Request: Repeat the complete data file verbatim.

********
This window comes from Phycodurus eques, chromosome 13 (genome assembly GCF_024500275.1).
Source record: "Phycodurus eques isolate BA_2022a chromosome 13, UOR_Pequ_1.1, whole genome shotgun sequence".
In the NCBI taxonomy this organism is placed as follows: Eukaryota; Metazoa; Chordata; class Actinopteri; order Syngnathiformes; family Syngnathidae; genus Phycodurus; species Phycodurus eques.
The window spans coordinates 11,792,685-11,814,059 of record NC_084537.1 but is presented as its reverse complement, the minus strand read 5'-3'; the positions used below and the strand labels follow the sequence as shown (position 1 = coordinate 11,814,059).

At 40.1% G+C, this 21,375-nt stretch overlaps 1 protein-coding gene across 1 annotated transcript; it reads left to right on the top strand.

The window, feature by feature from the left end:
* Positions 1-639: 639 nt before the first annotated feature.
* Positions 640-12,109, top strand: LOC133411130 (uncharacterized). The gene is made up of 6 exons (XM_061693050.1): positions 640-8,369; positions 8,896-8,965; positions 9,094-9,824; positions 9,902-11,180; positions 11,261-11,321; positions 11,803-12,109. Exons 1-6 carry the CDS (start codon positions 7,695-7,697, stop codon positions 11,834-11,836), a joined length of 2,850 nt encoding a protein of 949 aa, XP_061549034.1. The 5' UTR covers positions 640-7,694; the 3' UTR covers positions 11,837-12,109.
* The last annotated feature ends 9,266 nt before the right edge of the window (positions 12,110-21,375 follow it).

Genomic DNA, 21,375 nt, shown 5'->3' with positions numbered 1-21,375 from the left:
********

This window comes from Phycodurus eques, chromosome 13 (genome assembly GCF_024500275.1).
Source record: "Phycodurus eques isolate BA_2022a chromosome 13, UOR_Pequ_1.1, whole genome shotgun sequence".
In the NCBI taxonomy this organism is placed as follows: Eukaryota; Metazoa; Chordata; class Actinopteri; order Syngnathiformes; family Syngnathidae; genus Phycodurus; species Phycodurus eques.
The window spans coordinates 11,792,685-11,814,059 of record NC_084537.1 but is presented as its reverse complement, the minus strand read 5'-3'; the positions used below and the strand labels follow the sequence as shown (position 1 = coordinate 11,814,059).

At 40.1% G+C, this 21,375-nt stretch overlaps 1 protein-coding gene across 1 annotated transcript; it reads left to right on the top strand.

The window, feature by feature from the left end:
* Positions 1-639: 639 nt before the first annotated feature.
* Positions 640-12,109, top strand: LOC133411130 (uncharacterized). The gene is made up of 6 exons (XM_061693050.1): positions 640-8,369; positions 8,896-8,965; positions 9,094-9,824; positions 9,902-11,180; positions 11,261-11,321; positions 11,803-12,109. Exons 1-6 carry the CDS (start codon positions 7,695-7,697, stop codon positions 11,834-11,836), a joined length of 2,850 nt encoding a protein of 949 aa, XP_061549034.1. The 5' UTR covers positions 640-7,694; the 3' UTR covers positions 11,837-12,109.
* The last annotated feature ends 9,266 nt before the right edge of the window (positions 12,110-21,375 follow it).

Genomic DNA, 21,375 nt, shown 5'->3' with positions numbered 1-21,375 from the left: